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Human immunodeficiency virus type 1 (HIV-1) establishes a latent reservoir in resting memory CD4+ T cells. This latent reservoir is a major barrier to the eradication of HIV-1 in infected individuals and is not affected by highly active antiretroviral therapy (HAART). Reactivation of latent HIV-1 is a possible strategy for elimination of this reservoir. The mechanisms with which latency is maintained are unclear. In the analysis of the regulation of HIV-1 gene expression, it is important to consider the nature of HIV-1 integration sites. In this study, we analyzed the integration and transcription of latent HIV-1 in a primary CD4+ T cell model of latency. The majority of integration sites in latently infected cells were in introns of transcription units. Serial analysis of gene expression (SAGE) demonstrated that more than 90% of those host genes harboring a latent integrated provirus were transcriptionally active, mostly at high levels. For latently infected cells, we observed a modest preference for integration in the same transcriptional orientation as the host gene (63.8% versus 36.2%). In contrast, this orientation preference was not observed in acutely infected or persistently infected cells. These results suggest that transcriptional interference may be one of the important factors in the establishment and maintenance of HIV-1 latency. Our findings suggest that disrupting the negative control of HIV-1 transcription by upstream host promoters could facilitate the reactivation of latent HIV-1 in some resting CD4+ T cells.
Human immunodeficiency virus type 1 (HIV-1) establishes a stable latent reservoir in resting memory CD4+ T cells that persists in patients on highly active antiretroviral therapy (HAART) and that is able to produce replication-competent virus following cellular activation (7–9, 14, 61). The latent reservoir is a major barrier to virus eradication (15, 49, 50). In this stable reservoir, the provirus is transcriptionally silent (10, 22). This latent reservoir may contribute to the rapid rebound of viremia after cessation of HAART (26, 63). Deliberately inducing the reactivation of latent HIV-1 may be required to effectively target the reservoir and achieve eradication. Understanding the mechanisms that maintain HIV-1 latency is critical to this therapeutic strategy.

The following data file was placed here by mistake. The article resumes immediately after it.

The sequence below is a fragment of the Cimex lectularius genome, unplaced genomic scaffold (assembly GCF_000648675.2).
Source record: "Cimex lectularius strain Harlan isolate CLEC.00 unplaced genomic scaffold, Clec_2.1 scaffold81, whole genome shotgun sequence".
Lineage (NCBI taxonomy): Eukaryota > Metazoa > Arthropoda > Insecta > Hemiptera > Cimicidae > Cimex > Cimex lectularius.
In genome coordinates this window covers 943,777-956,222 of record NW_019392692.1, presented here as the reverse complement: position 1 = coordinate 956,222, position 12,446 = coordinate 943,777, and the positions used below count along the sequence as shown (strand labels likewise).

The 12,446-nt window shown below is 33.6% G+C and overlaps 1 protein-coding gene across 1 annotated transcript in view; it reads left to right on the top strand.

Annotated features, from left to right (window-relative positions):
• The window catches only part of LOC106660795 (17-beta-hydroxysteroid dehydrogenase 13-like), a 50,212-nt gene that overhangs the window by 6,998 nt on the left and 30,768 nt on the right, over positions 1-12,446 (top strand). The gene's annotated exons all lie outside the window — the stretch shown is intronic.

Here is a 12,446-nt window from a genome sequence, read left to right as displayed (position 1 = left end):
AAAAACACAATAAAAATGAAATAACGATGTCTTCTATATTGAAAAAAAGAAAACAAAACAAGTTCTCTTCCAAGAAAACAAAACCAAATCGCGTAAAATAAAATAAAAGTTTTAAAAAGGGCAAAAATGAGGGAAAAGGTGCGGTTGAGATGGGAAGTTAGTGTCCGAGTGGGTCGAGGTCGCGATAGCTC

Mechanisms that maintain HIV-1 latency in vivo are incompletely understood. It is widely accepted that the lack of active forms of key cellular transcription factors (3, 13, 16, 31, 42, 58) and of the HIV-1 Tat protein and its cellular cofactors (12, 23, 25, 29, 47, 51) limits the initiation and elongation, respectively, of viral transcription in resting CD4+ T cells (32, 60). In addition, DNA methylation and repressive histone modifications, especially the formation of a single nucleosome located at the viral promoter, have been postulated to promote transcriptional silencing of integrated proviruses (2, 11, 21, 30, 52, 55, 59). Posttranscriptional mechanisms may also play a role (24, 33, 43).
In the analysis of the regulation of HIV-1 gene expression, it is important to consider the nature of HIV-1 integration sites. Pioneering studies by Bushman and colleagues demonstrated that HIV-1 integrates preferentially into active cellular genes in in vitro infections of transformed cell lines (35, 46). However, in an elegant cell line model of HIV-1 latency, integration sites were found in chromosomal regions disfavoring transcription, such as centromeric regions (27). This led to the notion that latency was determined primarily by the site of integration. However, the first analysis of HIV-1 integration sites in infected individuals found that HIV-1 proviruses integrated into transcriptionally active cellular genes in resting CD4+ T cells from patients on HAART (18). The same pattern has been observed in peripheral blood mononuclear cells (PBMC) from untreated individuals (36). In these studies, integrated proviruses were detected by specific PCR strategies, but the replication competence of the proviruses was not assessed. Given that only a small fraction of the integrated proviruses in resting CD4+ T cells from infected individuals appear to be capable of producing infectious virus following cellular activation (8), the possibility remained that integration sites had a different character in the subset of cells harboring replication-competent viral genomes. It has also been unclear whether the observed pattern reflects the likelihood of initial integration into particular regions or subsequent selection of cells carrying particular types of integration events. Nevertheless, the finding that HIV-1 genomes reside within cellular genes raised the possibility that an additional mechanism, transcriptional interference, could also play a role in latency.